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The new McLaren B team
Posted By:   |  10 Nov 2008   |  8:42 pm GMT  |  0 comments

The news that Force India has established a five year technical collaboration with McLaren and Mercedes comes as no surprise, indeed both sides have been talking about it for some months now. But it is quite a significant move for several reasons.

It marks the first time that Mercedes has supplied a second team with engines. They’ve considered it many times, but never actually gone through with it. Meanwhile Ferrari has had a very nice little business going for years supplying Toro Rosso, before that Red Bull, Spyker, Prost, Sauber. And that was in the good old days when they could charge $20 million per team per season.

McLaren looks like it has realised its dream of a B team, as Prodrive was going to be. The deal is attractive to McLaren for multiple reasons; as Mallya has a lot of other businesses to attend to so he will rely on advice from McLaren, which also appears to have put one of it’s own men into F.I. as CEO. It gives McLaren a commercial foot in the door in the vast new Indian market. It gives them a key political ally in the paddock and it is a revenue generator. It also gives them extra feedback from testing, especially of the new KERS system and the new slick tyres. This is significant because teams agreed to drastically limit testing next year, so McLaren will be able to learn vital extra information from Force India’s test programme, which will make them faster too. It also gives them somewhere to place drivers, in this case Paul di Resta and it shows good faith on their part in terms of being seen to help out an independent team – they are ‘doing their bit’ to ensure the health and future well-being of a small team, which is what Max Mosley has been demanding from the manufacturers. So plenty of upsides for McLaren.

The Red Bull Technologies set up has tested the boundaries of what is acceptable in terms of customer cars and as things stand, teams using customer cars will have to gravitate quickly to making their own, hence all the rumours about Toro Rosso being for sale. Force India will continue to make their own car, but they will get the drivertrain – engine and gearbox – from McLaren and Mercedes, as well as the KERS system. As McLaren has a budget of €70 million to develop KERS, compared to Williams budget of around €2.5 million, this is a great deal for Force India. The customer car situation is up for discussion at the moment in the ongoing negotiations between FOTA and the FIA. If customer cars were to become allowable then McLaren is in position to supply them with immediate effect.

The move will play well with Mallya’s audience in India, after all McLaren has just won the world championship with Lewis Hamilton – so by any standards this looks like a smart play by Mallya.

Will it move Force India up the grid? Well it’s got to help. They had to do something fast, because Toro Rosso has been getting away from them lately and Honda will take a big step forward next year, so Force India were at risk of being left behind. The departure of team principal Colin Kolles and technical boss Mike Gascoyne has been rumoured for some time. Gascoyne is a spiky character, but his track record of getting plenty of bang for a small team’s buck was well proven.

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  1. Gary Davidson says:

    Hi James,

    Mike Gascoyne obviously has an excellent CV just going by the job he did at Jordan, Renault and Toyota, he has also done okay at Force India considering, but it is noticeable that he doesn’t seem to be able to hold a position down for more than a few seasons before moving or being moved on. Is there any explantion for this, despite his very good record?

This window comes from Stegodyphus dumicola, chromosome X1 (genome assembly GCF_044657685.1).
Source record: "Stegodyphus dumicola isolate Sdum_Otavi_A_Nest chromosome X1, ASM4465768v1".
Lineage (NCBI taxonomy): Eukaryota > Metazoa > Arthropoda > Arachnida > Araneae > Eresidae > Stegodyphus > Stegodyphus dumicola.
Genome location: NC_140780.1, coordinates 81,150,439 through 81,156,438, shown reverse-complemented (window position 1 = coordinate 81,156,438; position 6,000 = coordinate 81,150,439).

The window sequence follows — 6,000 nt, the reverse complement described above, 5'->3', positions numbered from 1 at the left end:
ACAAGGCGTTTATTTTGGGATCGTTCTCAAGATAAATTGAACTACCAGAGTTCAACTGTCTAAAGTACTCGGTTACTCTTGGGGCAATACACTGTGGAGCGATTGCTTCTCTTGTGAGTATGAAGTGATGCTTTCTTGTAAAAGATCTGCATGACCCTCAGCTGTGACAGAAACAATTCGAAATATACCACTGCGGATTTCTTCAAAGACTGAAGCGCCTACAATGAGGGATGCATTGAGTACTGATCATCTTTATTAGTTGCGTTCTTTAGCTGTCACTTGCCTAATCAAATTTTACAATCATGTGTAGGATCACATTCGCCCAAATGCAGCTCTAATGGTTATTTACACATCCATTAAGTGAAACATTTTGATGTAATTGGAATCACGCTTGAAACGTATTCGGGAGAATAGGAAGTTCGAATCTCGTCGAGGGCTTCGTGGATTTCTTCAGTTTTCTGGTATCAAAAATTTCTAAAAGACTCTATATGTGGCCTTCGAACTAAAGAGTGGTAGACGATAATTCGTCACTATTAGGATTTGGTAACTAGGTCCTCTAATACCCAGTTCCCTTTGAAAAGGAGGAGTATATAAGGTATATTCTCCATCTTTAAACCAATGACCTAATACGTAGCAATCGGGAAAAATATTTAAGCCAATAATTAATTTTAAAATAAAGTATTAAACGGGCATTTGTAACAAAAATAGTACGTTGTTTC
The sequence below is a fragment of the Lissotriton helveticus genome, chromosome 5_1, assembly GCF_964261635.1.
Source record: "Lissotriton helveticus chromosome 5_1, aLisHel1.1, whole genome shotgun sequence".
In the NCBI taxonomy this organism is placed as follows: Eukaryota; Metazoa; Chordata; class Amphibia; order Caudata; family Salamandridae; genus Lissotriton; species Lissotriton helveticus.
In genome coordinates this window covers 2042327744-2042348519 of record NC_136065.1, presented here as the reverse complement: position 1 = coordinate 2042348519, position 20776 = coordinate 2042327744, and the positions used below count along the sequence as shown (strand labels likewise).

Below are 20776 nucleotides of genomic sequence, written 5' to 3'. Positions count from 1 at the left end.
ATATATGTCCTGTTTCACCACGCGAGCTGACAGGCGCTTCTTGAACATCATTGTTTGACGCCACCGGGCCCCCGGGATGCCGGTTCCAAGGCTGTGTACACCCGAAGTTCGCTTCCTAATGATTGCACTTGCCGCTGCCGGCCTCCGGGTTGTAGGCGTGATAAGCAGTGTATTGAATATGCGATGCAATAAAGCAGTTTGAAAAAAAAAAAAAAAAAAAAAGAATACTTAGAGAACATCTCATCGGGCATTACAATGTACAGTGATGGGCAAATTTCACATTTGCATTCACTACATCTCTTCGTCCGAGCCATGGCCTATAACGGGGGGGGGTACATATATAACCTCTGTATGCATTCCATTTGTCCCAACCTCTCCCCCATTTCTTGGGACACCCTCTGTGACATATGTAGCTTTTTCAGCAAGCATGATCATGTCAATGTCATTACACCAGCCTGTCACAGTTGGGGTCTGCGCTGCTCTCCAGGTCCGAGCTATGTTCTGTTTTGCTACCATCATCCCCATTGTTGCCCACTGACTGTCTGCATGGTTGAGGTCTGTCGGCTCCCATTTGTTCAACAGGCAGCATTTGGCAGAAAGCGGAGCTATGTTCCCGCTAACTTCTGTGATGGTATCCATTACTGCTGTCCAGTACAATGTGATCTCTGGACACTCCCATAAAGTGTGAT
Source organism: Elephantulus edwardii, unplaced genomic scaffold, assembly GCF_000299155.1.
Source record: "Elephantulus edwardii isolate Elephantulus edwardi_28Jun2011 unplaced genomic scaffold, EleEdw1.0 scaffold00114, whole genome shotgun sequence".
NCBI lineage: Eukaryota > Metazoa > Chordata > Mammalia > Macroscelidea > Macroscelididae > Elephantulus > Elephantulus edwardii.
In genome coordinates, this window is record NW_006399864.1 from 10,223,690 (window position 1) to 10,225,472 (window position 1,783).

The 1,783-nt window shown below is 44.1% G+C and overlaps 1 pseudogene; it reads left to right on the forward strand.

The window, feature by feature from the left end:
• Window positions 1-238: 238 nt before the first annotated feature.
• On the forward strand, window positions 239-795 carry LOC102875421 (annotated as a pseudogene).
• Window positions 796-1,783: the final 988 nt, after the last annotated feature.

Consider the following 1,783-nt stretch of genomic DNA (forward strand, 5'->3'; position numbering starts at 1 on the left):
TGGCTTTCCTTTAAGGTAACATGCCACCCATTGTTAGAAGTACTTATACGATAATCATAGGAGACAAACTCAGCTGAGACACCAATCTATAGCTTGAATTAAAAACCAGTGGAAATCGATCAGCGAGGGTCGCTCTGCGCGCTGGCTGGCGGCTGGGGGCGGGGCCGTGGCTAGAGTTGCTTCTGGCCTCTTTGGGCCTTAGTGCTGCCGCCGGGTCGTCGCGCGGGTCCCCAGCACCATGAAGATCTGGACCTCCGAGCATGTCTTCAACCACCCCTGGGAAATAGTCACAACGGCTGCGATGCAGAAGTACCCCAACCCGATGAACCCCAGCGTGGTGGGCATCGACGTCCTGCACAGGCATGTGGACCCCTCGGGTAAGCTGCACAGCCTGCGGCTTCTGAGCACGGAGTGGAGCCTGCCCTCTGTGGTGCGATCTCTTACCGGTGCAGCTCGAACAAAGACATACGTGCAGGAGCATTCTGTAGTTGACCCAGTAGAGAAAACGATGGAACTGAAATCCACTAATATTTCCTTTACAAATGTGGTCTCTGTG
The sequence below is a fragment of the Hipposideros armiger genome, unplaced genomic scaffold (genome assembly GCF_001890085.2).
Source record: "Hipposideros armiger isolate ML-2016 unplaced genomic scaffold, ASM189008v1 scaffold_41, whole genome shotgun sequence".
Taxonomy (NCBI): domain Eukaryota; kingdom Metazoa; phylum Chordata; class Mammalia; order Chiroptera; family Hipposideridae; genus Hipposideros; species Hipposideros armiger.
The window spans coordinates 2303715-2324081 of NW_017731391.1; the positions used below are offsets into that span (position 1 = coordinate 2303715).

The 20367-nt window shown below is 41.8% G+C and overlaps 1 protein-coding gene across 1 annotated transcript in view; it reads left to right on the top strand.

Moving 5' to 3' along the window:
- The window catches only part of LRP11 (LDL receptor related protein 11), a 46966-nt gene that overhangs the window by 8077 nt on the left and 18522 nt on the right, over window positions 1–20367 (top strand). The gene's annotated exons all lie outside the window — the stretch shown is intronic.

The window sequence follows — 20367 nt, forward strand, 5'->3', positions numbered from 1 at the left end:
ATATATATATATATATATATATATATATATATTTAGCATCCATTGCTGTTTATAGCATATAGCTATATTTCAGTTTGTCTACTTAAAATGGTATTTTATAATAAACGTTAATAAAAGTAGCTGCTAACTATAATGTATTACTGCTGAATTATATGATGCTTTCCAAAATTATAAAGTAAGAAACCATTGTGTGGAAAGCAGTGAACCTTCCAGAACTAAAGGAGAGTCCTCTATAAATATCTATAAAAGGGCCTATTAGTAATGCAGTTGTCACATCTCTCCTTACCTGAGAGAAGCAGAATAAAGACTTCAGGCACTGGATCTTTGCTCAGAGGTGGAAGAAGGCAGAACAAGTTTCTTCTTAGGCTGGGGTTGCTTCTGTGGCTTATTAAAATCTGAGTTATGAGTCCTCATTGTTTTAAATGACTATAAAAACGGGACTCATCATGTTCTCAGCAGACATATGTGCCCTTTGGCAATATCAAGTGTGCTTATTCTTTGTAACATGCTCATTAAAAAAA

On the deal for Force India I think it is a masterstroke by Mallya and a superb situation for McLaren.

  2. Duncan says:

    Hi James,

    It’s interesting you say McLaren are going to throw 70m euros at its KERS development, are you expecting them to the be front-runners with this?

    BMW have been seen as the leaders on this given they started development of the 2009 car early in the piece this season but are ‘only’ spending 2.5m euros.

    What will the 70m be spent on given this is so much more than BMW? Surely testing and development are key aspects too?

  3. speedmerchants says:

    JA writes: It was Williams who are spending €2.5 million, not BMW. See above.

  4. Duncan says:

    Sorry my mistake, always associating KERS with BMW. I’d still be interested in your opinion on how successful you think McLaren will be given their budget to spend and what part of the season you expect to see the KERS coming into force – presumably the earlier it’s in place the better the lap times?

    If BMW are the front-runners in this area as we are to believe surely McLaren and Ferrari can’t wait too long before they introduce their systems especially when Kubica was pretty close for much of the season with an inferior car and should be seen as a serious contender for 2009?

  5. Dave Highway says:

    That’s something that i’ve been wondering; whatever happened to Prodrive entering F1? I know they had to pull out of 2008 due to not being allowed to run a McLaren customer car, but didn’t they say they’d be back in 2009? Will they? Or have they given up?

  6. Duds says:

    Dave – Prodrive’s entry was contingent on being able to run a customer car, they’re not close to the set up required to design or build. When the FIA betrayed them on that they had very little choice.

    They’re not actually guaranteed an entry in 2009 anyway, they forfeited it when they didn’t turn up in 2008 and they have no useful plans to return while the customer car ban exists.

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